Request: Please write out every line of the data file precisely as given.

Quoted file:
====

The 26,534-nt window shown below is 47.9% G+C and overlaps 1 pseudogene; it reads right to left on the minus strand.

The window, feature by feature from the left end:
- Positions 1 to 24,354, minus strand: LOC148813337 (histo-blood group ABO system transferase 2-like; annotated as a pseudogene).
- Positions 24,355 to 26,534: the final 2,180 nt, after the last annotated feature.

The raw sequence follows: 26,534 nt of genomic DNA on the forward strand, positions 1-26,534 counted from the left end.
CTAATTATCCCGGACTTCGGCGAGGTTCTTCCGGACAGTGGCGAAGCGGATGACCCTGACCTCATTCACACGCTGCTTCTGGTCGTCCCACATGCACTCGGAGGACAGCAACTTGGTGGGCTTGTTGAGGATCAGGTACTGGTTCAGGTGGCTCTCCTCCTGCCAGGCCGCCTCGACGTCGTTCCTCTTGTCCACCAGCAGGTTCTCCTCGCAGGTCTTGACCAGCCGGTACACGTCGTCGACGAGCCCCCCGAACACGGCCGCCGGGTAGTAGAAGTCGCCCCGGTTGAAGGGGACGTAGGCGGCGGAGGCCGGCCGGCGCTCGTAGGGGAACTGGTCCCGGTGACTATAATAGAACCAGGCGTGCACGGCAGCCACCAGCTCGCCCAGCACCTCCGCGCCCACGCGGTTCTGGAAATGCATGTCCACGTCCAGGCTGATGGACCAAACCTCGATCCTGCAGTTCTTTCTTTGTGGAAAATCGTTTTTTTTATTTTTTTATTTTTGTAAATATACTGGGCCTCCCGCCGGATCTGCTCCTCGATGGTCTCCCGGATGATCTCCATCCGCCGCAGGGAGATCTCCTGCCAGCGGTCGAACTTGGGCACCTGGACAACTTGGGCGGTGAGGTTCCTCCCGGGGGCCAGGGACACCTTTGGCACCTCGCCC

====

The 26,534-nt window shown below is 47.9% G+C and overlaps 1 pseudogene; it reads right to left on the minus strand.

The window, feature by feature from the left end:
- Positions 1 to 24,354, minus strand: LOC148813337 (histo-blood group ABO system transferase 2-like; annotated as a pseudogene).
- Positions 24,355 to 26,534: the final 2,180 nt, after the last annotated feature.

The raw sequence follows: 26,534 nt of genomic DNA on the forward strand, positions 1-26,534 counted from the left end.
CTAATTATCCCGGACTTCGGCGAGGTTCTTCCGGACAGTGGCGAAGCGGATGACCCTGACCTCATTCACACGCTGCTTCTGGTCGTCCCACATGCACTCGGAGGACAGCAACTTGGTGGGCTTGTTGAGGATCAGGTACTGGTTCAGGTGGCTCTCCTCCTGCCAGGCCGCCTCGACGTCGTTCCTCTTGTCCACCAGCAGGTTCTCCTCGCAGGTCTTGACCAGCCGGTACACGTCGTCGACGAGCCCCCCGAACACGGCCGCCGGGTAGTAGAAGTCGCCCCGGTTGAAGGGGACGTAGGCGGCGGAGGCCGGCCGGCGCTCGTAGGGGAACTGGTCCCGGTGACTATAATAGAACCAGGCGTGCACGGCAGCCACCAGCTCGCCCAGCACCTCCGCGCCCACGCGGTTCTGGAAATGCATGTCCACGTCCAGGCTGATGGACCAAACCTCGATCCTGCAGTTCTTTCTTTGTGGAAAATCGTTTTTTTTATTTTTTTATTTTTGTAAATATACTGGGCCTCCCGCCGGATCTGCTCCTCGATGGTCTCCCGGATGATCTCCATCCGCCGCAGGGAGATCTCCTGCCAGCGGTCGAACTTGGGCACCTGGACAACTTGGGCGGTGAGGTTCCTCCCGGGGGCCAGGGACACCTTTGGCACCTCGCCC